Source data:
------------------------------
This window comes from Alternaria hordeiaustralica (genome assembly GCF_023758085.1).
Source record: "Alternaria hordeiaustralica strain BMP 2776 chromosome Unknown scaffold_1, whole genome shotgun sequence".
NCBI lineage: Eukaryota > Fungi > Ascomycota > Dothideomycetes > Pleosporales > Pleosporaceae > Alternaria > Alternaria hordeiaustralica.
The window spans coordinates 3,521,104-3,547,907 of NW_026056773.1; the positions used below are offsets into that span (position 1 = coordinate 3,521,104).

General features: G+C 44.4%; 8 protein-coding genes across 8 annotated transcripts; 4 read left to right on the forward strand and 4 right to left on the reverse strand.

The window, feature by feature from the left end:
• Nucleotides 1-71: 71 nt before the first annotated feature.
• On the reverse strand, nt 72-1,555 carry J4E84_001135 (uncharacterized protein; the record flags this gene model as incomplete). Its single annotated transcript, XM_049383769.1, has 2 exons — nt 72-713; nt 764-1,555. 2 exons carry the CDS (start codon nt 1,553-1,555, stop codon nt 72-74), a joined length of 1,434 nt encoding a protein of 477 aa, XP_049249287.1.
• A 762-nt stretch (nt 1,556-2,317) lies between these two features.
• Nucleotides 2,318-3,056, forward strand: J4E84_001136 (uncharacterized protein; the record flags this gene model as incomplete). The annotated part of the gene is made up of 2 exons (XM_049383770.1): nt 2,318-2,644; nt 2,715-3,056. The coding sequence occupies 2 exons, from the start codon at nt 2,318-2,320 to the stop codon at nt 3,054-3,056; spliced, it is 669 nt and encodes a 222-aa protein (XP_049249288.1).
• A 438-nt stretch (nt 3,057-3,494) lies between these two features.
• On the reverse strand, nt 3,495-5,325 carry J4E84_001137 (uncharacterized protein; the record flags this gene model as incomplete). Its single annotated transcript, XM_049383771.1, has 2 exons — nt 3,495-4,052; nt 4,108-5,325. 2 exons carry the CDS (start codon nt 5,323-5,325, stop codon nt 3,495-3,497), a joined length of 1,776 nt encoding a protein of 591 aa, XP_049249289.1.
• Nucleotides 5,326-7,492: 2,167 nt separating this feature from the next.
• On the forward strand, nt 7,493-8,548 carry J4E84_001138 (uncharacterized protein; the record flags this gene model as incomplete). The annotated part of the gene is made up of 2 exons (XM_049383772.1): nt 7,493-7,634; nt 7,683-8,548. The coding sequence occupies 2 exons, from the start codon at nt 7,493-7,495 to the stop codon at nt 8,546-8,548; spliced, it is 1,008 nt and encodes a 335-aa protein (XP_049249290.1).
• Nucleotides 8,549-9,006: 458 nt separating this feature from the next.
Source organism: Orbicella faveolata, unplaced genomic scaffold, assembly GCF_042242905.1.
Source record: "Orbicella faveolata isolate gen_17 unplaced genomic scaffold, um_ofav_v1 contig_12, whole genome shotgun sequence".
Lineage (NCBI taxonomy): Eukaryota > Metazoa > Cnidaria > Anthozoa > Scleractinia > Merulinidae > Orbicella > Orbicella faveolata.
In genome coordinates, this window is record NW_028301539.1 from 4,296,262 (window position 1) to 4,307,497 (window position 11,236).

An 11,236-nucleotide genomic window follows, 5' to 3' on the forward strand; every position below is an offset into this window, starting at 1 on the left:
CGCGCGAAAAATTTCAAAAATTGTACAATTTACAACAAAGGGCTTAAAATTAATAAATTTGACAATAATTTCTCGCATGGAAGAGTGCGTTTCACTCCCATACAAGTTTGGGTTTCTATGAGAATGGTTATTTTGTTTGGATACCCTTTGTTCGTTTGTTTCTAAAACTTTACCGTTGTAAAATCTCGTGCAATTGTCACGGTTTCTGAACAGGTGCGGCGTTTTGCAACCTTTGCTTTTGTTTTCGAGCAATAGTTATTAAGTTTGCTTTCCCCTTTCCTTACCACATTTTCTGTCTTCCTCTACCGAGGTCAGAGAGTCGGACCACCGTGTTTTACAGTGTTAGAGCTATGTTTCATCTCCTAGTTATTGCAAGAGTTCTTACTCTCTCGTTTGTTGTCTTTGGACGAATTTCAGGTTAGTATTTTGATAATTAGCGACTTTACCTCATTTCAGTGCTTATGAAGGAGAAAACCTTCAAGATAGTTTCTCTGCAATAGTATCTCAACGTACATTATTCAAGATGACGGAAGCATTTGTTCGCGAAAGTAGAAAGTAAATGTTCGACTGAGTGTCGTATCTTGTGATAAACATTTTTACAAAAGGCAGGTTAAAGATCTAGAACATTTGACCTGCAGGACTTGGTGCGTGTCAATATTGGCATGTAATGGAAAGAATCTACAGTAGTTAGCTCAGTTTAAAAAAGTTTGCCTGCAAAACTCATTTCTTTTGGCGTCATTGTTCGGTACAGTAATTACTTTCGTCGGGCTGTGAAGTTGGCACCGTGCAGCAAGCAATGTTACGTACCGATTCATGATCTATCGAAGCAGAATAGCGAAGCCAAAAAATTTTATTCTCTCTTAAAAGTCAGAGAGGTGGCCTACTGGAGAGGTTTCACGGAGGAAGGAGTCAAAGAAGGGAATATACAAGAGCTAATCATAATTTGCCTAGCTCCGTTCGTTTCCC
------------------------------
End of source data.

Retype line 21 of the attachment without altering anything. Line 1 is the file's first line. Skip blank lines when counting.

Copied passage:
CGCGCGAAAAATTTCAAAAATTGTACAATTTACAACAAAGGGCTTAAAATTAATAAATTTGACAATAATTTCTCGCATGGAAGAGTGCGTTTCACTCCCATACAAGTTTGGGTTTCTATGAGAATGGTTATTTTGTTTGGATACCCTTTGTTCGTTTGTTTCTAAAACTTTACCGTTGTAAAATCTCGTGCAATTGTCACGGTTTCTGAACAGGTGCGGCGTTTTGCAACCTTTGCTTTTGTTTTCGAGCAATAGTTATTAAGTTTGCTTTCCCCTTTCCTTACCACATTTTCTGTCTTCCTCTACCGAGGTCAGAGAGTCGGACCACCGTGTTTTACAGTGTTAGAGCTATGTTTCATCTCCTAGTTATTGCAAGAGTTCTTACTCTCTCGTTTGTTGTCTTTGGACGAATTTCAGGTTAGTATTTTGATAATTAGCGACTTTACCTCATTTCAGTGCTTATGAAGGAGAAAACCTTCAAGATAGTTTCTCTGCAATAGTATCTCAACGTACATTATTCAAGATGACGGAAGCATTTGTTCGCGAAAGTAGAAAGTAAATGTTCGACTGAGTGTCGTATCTTGTGATAAACATTTTTACAAAAGGCAGGTTAAAGATCTAGAACATTTGACCTGCAGGACTTGGTGCGTGTCAATATTGGCATGTAATGGAAAGAATCTACAGTAGTTAGCTCAGTTTAAAAAAGTTTGCCTGCAAAACTCATTTCTTTTGGCGTCATTGTTCGGTACAGTAATTACTTTCGTCGGGCTGTGAAGTTGGCACCGTGCAGCAAGCAATGTTACGTACCGATTCATGATCTATCGAAGCAGAATAGCGAAGCCAAAAAATTTTATTCTCTCTTAAAAGTCAGAGAGGTGGCCTACTGGAGAGGTTTCACGGAGGAAGGAGTCAAAGAAGGGAATATACAAGAGCTAATCATAATTTGCCTAGCTCCGTTCGTTTCCC